The American hosts Friends of James Beard dinner Monday, reservations still available
On Monday, September 28, the American Restaurant holds the 17th-annual Friends of the James Beard Foundation Dinner. As you can imagine, this seven-course feast will be quite the experience, with five chefs — from California, Texas and Norway — presenting their dishes alongside the American’s executive chef, Michael Corvino, and pastry chef, Nick Wesemann.
“For this dinner, I think I’ve only met one of the chefs in person,” Corvino says. “I obviously know who everyone is, but that’s a lot of the fun — bringing in chefs who have never been at the American before, chefs we want to meet and get to know better.”
Corvino’s dish will be the last entree in the dinner and, as the only beef plate, the heaviest.
“Typically, I might go lighter — something seafood — but I let all the guest chefs do their dishes first, and I filled in at the end,” he says. “So I’m doing Piedmontese beef strip loin. Piedmontese is an Italian breed that they’re raising in Nebraska. It’s very flavorful but leaner than most American beefs. I’m doing it with celery root, abalone mushrooms and melon. It’s kind of an interesting combination but very earthy. Abalone mushrooms are also white-elf mushrooms — they’re a Chinese mushroom that grows here, very floral and fun. And the sweet earthiness of the melon will add some fun, bright flavors.”
Wesemann’s creation is set to follow Corvino’s.
“I’m doing a pre-dessert to go before the dessert our guest pastry chef [Nick Muncy] is doing,” Wesemann says. “It’s the dessert I got inspired to do when we went to New York in January to cook at the James Beard House then. It’s an olive-oil-and-Campari cake, fresh grapefruit and some honey ice cream. I also aerated honey sabayon to give it some bitter flavors. So the dish ends up being kind of sweet and kind of astringent, so it’s nice between the chef’s course and the dessert course. Not too sweet, not too savory, but really refreshing.”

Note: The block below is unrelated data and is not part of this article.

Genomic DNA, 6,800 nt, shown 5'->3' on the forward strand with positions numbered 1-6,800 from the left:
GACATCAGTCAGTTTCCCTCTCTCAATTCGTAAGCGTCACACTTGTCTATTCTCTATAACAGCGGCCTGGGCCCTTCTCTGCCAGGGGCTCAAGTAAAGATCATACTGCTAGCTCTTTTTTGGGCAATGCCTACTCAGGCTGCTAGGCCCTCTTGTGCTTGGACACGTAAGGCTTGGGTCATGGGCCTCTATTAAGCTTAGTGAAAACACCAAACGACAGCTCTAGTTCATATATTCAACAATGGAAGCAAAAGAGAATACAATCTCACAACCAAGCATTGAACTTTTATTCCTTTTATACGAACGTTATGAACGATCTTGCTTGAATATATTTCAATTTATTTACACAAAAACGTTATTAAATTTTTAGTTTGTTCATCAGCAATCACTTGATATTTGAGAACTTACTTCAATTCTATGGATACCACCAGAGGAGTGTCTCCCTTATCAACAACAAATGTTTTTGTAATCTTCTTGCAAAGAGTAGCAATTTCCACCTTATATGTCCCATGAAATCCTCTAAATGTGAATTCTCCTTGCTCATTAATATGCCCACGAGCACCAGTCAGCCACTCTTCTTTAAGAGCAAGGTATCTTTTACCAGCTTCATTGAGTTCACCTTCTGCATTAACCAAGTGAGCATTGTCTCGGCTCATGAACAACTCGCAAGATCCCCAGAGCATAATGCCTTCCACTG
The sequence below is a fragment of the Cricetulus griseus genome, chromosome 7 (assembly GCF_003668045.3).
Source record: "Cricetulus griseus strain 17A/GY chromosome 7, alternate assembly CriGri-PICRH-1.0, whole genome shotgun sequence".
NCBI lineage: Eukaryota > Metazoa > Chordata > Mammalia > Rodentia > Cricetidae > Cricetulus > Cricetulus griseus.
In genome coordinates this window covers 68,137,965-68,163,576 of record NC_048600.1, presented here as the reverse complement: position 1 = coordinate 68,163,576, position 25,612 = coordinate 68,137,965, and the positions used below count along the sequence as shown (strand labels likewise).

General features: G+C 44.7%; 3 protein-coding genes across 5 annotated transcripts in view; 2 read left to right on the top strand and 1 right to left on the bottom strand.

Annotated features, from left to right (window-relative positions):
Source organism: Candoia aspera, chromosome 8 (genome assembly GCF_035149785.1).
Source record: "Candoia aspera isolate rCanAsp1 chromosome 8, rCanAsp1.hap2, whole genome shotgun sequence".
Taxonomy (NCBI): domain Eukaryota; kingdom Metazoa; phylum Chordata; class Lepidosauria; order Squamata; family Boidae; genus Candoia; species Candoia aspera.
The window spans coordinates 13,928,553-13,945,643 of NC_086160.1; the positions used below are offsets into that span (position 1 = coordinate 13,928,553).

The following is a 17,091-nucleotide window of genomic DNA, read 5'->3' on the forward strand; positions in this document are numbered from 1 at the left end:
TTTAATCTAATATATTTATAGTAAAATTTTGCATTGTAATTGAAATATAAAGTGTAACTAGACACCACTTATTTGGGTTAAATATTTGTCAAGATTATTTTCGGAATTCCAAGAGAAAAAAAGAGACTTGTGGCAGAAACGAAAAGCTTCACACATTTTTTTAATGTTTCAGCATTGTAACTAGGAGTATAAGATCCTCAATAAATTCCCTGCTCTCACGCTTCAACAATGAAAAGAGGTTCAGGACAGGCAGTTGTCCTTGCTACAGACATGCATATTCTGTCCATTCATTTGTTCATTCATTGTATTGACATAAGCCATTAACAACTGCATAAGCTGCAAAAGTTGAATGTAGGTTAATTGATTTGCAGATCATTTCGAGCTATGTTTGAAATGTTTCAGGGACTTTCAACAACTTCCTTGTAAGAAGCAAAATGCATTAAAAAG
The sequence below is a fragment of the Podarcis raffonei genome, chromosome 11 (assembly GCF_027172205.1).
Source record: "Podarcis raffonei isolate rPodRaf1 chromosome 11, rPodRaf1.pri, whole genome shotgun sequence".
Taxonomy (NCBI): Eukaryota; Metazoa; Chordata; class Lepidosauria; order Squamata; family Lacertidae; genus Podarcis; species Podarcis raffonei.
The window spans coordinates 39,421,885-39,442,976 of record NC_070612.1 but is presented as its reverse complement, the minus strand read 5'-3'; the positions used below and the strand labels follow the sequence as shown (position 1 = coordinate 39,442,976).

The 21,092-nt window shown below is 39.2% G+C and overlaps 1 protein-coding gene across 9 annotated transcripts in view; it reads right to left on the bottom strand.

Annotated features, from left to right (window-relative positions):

But perhaps more than preparing this splendid cuisine for his Monday-evening guests, Corvino says, the thing he is most looking forward to is the opportunity to spread the KC gospel. Most of the visiting chefs will get in around Saturday night or Sunday morning, and Corvino plans to make sure they eat brunch and “lots of barbecue” ahead of the James Beard dinner.
“That’s a big part of it,” Corvino says, “to sort of show off Kansas City and promote Kansas City nationally.”
Mourad Lahlou Mourad — Aziza (San Francisco)
couscous, preserved lemon, harissa, blossoms
2014 Terra Dora di Paolo Falanghina Campania
Nate Appleman (San Diego)
salt roasted summer squash, chicken liver, tamarind, brown butter and matcha
2012 Mas Bressades Roussanne-Viognier Languedoc
Justin Yu — Oxheart (Houston)
slowly roasted carrots with cured and smoked carrots, raw celery, and a white onion-black peppercorn emulsion.
2014 Dr. F. Weins-Prum Estate Riesling Feinherb
Christopher Haatuft — Lysverket (Bergan, Norway)
pig head, mushroom and oyster
2012 Albert Bichot ‘Vieilles Vignes’ Bourgogne
Michael Corvino — the American Restaurant
beef strip loin, melon and abalone mushroom
2012 Feraud Brunel Cotes du Rhone Villages
Nick Wesemann — the American Restaurant
olive oil, grapefruit, Campari and burnt honey
2014 Marenco ‘Strev’ Moscato d’Asti
Nick Muncy – Coi (San Francisco)
black and white mochi, black sesame mochi with strawberry, basil
Coconut mochi with kiwi, shiso
Cocktail reception begins at 5:30 p.m., with dinner to follow at 6. Tickets cost $150 for James Beard Foundation members, $195 for the the general public. Proceeds from this dinner go to the James Beard Foundation’s scholarship program. As of this morning, a limited number of seats were still available; to make reservations, go here.